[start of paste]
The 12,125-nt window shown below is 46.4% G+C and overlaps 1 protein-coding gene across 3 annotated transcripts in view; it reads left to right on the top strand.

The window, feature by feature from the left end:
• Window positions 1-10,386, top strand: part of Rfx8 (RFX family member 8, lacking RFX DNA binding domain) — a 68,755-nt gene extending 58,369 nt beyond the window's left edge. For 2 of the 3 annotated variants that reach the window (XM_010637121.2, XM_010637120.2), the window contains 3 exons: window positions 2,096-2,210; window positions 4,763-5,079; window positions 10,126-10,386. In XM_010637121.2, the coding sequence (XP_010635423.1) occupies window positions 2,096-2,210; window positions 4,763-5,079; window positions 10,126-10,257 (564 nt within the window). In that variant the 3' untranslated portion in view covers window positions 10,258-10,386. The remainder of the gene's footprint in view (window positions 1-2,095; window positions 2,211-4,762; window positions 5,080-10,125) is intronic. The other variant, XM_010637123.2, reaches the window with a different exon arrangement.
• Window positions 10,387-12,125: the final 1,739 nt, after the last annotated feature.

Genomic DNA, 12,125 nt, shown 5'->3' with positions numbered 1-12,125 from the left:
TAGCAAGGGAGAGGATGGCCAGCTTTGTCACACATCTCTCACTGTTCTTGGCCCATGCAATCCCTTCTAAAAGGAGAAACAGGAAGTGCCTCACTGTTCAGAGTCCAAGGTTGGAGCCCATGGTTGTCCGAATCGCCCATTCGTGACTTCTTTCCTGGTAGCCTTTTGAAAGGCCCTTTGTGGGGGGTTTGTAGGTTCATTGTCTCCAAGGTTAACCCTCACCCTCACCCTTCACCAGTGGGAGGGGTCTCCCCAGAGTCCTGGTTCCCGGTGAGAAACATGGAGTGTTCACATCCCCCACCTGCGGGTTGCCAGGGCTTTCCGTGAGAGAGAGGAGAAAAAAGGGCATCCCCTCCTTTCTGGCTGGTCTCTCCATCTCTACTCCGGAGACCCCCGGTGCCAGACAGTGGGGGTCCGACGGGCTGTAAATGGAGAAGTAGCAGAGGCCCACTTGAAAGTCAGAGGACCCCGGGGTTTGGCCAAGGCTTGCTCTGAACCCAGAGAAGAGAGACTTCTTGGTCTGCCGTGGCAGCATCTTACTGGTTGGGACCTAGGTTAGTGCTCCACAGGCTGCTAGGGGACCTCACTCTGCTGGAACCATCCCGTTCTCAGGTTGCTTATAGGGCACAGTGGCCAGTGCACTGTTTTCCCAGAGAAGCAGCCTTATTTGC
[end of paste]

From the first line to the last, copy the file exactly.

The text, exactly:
The 12,125-nt window shown below is 46.4% G+C and overlaps 1 protein-coding gene across 3 annotated transcripts in view; it reads left to right on the top strand.

The window, feature by feature from the left end:
• Window positions 1-10,386, top strand: part of Rfx8 (RFX family member 8, lacking RFX DNA binding domain) — a 68,755-nt gene extending 58,369 nt beyond the window's left edge. For 2 of the 3 annotated variants that reach the window (XM_010637121.2, XM_010637120.2), the window contains 3 exons: window positions 2,096-2,210; window positions 4,763-5,079; window positions 10,126-10,386. In XM_010637121.2, the coding sequence (XP_010635423.1) occupies window positions 2,096-2,210; window positions 4,763-5,079; window positions 10,126-10,257 (564 nt within the window). In that variant the 3' untranslated portion in view covers window positions 10,258-10,386. The remainder of the gene's footprint in view (window positions 1-2,095; window positions 2,211-4,762; window positions 5,080-10,125) is intronic. The other variant, XM_010637123.2, reaches the window with a different exon arrangement.
• Window positions 10,387-12,125: the final 1,739 nt, after the last annotated feature.

Genomic DNA, 12,125 nt, shown 5'->3' with positions numbered 1-12,125 from the left:
TAGCAAGGGAGAGGATGGCCAGCTTTGTCACACATCTCTCACTGTTCTTGGCCCATGCAATCCCTTCTAAAAGGAGAAACAGGAAGTGCCTCACTGTTCAGAGTCCAAGGTTGGAGCCCATGGTTGTCCGAATCGCCCATTCGTGACTTCTTTCCTGGTAGCCTTTTGAAAGGCCCTTTGTGGGGGGTTTGTAGGTTCATTGTCTCCAAGGTTAACCCTCACCCTCACCCTTCACCAGTGGGAGGGGTCTCCCCAGAGTCCTGGTTCCCGGTGAGAAACATGGAGTGTTCACATCCCCCACCTGCGGGTTGCCAGGGCTTTCCGTGAGAGAGAGGAGAAAAAAGGGCATCCCCTCCTTTCTGGCTGGTCTCTCCATCTCTACTCCGGAGACCCCCGGTGCCAGACAGTGGGGGTCCGACGGGCTGTAAATGGAGAAGTAGCAGAGGCCCACTTGAAAGTCAGAGGACCCCGGGGTTTGGCCAAGGCTTGCTCTGAACCCAGAGAAGAGAGACTTCTTGGTCTGCCGTGGCAGCATCTTACTGGTTGGGACCTAGGTTAGTGCTCCACAGGCTGCTAGGGGACCTCACTCTGCTGGAACCATCCCGTTCTCAGGTTGCTTATAGGGCACAGTGGCCAGTGCACTGTTTTCCCAGAGAAGCAGCCTTATTTGC